Tuesday, February 19, 2013

In Defence of Mediocrity

            Only a mediocre writer is always at his best – W. Somerset Maugham

Yesterday’s blog proved to be rather popular. Today’s follow-up “single” is likely to be comparatively mediocre; which is probably quite appropriate as I intend to play with this pithy saying, this time by Somerset Maugham. If it is true that only a mediocre writer is always at his best, this is also true of most other forms of human endeavour. Indeed, it is probably true of life itself. “Only the mediocre life is always at its best.” The mediocre life is lived on a relatively level plain, with very few contours. It is safe, but uninteresting. It is at its best, but its best is not very remarkable. Those few who rise above the plain, scaling the heights, do so at great risk, because they expose themselves to falling, to failing. What can be said of a life, can be said also of an era:

It was the best of times, it was the worst of times, it was the age of wisdom, it was the age of foolishness, it was the epoch of belief, it was the epoch of incredulity, it was the season of Light, it was the season of Darkness, it was the spring of hope, it was the winter of despair.

There is always a price to be paid for achieving greatness; and they are not to be despised who choose not to pay it.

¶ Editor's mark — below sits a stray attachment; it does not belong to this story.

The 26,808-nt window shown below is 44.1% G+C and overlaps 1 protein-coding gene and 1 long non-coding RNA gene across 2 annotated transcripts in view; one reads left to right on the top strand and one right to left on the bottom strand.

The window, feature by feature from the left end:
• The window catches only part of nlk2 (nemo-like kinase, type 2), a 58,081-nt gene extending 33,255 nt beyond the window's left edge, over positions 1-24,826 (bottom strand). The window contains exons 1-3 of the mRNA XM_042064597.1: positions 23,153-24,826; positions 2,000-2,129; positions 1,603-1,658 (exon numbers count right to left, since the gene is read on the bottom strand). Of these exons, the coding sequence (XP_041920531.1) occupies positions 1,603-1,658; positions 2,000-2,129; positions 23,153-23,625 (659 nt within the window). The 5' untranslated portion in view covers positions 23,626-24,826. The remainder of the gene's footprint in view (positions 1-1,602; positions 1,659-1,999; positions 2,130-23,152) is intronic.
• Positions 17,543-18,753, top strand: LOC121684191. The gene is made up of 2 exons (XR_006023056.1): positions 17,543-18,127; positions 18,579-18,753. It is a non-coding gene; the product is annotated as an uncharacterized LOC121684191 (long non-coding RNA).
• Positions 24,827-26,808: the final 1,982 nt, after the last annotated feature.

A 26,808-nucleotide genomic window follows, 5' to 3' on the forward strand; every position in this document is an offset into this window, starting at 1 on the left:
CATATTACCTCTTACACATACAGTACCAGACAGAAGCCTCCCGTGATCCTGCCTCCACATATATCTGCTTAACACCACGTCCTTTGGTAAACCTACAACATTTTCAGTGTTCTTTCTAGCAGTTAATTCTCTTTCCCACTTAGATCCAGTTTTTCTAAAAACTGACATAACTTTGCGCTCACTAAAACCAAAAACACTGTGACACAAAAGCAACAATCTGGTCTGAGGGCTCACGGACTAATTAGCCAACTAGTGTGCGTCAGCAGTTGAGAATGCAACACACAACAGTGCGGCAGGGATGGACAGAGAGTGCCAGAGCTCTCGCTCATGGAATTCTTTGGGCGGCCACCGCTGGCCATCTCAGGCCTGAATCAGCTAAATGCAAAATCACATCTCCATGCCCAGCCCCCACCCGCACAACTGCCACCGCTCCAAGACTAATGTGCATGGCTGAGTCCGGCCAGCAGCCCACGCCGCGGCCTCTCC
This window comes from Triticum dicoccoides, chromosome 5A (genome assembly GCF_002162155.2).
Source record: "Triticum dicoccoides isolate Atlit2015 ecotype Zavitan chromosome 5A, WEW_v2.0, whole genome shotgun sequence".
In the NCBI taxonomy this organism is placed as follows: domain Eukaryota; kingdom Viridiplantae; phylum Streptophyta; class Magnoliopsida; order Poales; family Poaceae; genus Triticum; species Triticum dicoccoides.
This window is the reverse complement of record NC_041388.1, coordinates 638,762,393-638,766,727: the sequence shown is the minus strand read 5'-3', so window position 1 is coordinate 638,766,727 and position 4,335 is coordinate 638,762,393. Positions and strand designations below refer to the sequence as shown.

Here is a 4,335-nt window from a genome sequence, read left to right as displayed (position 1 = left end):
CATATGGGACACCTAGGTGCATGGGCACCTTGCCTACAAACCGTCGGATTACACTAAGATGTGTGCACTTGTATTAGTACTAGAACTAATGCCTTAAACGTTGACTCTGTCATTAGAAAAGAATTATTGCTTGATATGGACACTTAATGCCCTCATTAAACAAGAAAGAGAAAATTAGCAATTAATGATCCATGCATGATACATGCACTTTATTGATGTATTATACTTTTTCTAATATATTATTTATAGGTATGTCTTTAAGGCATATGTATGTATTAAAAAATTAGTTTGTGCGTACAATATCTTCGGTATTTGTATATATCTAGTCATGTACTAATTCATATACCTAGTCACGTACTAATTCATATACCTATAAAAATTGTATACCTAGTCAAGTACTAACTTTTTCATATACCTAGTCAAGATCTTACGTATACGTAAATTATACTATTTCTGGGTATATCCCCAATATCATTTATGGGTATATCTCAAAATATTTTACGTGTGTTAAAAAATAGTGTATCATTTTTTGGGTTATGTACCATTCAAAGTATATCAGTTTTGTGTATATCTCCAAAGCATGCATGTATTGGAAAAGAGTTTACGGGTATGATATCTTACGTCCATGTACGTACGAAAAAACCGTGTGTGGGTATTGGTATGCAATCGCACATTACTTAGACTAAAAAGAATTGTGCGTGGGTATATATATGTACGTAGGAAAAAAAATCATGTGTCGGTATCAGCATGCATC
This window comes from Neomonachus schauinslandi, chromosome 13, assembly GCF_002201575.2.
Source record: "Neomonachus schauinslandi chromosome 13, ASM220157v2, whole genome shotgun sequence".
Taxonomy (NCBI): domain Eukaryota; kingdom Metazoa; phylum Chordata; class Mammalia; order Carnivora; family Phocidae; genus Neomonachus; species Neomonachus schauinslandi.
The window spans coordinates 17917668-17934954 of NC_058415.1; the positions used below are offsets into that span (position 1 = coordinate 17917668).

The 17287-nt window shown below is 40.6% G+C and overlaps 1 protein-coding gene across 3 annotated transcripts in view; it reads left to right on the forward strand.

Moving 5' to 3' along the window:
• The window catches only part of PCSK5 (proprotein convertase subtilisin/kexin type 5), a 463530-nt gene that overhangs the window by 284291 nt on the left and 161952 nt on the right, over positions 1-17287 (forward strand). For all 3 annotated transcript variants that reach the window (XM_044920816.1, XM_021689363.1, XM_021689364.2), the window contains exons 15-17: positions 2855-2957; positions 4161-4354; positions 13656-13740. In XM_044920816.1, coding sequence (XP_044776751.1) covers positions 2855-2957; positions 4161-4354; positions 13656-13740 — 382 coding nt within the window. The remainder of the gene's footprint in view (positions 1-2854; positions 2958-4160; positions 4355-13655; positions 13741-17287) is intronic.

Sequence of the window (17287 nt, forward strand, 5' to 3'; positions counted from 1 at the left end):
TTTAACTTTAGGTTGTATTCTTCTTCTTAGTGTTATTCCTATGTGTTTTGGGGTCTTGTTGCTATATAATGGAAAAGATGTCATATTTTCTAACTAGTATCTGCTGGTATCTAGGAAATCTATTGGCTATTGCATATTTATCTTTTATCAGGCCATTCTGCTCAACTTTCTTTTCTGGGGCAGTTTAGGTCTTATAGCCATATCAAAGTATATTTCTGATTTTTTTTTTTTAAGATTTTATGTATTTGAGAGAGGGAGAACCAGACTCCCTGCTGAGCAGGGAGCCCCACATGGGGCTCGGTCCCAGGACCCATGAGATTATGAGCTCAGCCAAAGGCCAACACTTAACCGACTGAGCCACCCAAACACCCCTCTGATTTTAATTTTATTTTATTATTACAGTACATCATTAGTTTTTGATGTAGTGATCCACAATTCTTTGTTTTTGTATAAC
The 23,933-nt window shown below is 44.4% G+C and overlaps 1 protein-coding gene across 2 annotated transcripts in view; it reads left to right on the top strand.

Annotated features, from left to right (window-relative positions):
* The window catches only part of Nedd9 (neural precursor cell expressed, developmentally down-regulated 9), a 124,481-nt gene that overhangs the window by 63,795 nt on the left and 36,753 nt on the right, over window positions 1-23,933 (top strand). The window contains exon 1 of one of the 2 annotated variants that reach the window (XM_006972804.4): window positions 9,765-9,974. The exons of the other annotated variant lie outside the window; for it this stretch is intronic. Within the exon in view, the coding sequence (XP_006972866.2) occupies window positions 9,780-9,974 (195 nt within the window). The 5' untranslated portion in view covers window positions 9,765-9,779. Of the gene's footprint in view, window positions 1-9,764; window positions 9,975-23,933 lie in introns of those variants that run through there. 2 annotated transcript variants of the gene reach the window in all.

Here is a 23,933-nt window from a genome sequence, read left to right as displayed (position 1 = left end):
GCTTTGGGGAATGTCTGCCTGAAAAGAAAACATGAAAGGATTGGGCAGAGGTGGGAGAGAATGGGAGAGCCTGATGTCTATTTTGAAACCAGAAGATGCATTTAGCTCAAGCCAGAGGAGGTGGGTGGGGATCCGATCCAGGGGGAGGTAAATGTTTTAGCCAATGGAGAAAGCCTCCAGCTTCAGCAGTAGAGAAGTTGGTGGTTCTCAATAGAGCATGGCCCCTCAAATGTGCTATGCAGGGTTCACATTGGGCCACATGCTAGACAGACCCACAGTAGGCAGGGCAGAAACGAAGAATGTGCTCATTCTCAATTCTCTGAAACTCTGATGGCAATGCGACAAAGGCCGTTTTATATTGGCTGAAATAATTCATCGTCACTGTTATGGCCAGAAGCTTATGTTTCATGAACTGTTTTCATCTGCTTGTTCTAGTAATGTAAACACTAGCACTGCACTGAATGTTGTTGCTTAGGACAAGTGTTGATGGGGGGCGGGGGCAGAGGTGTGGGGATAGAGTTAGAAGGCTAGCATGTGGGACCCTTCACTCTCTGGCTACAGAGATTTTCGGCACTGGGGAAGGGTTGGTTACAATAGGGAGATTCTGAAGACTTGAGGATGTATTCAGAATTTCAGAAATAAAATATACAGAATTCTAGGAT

I find myself, surprisingly, coming to the defence of mediocrity. The world would be an unbearable place if everyone strived for greatness. Imagine a nation in which everyone was like (or believed themselves to be like) Leonardo DaVinci or Winston Churchill. Imagine a committee with only “high achievers” as members. I suspect that not much would be achieved, despite the talent and brainpower available.

I suppose that the distribution of “greatness” within the human race, however we might measure it, probably follows a Normal curve. Sure, it might be nice to be one of those at the extreme right of that curve, some of the time. At other times, though, I imagine it would be hell. And yes, I would probably not want to be one of those languishing at the left extremity. But somewhere in the middle? It looks pretty good to me. And let’s not forget that the word “mediocre”, although it sounds as though it means “not very good”, actually derives from the Latin words “medius” (middle or halfway) and “ocris” (a broken, stony mountain). Halfway up the mountain is not a bad place to be, after all.

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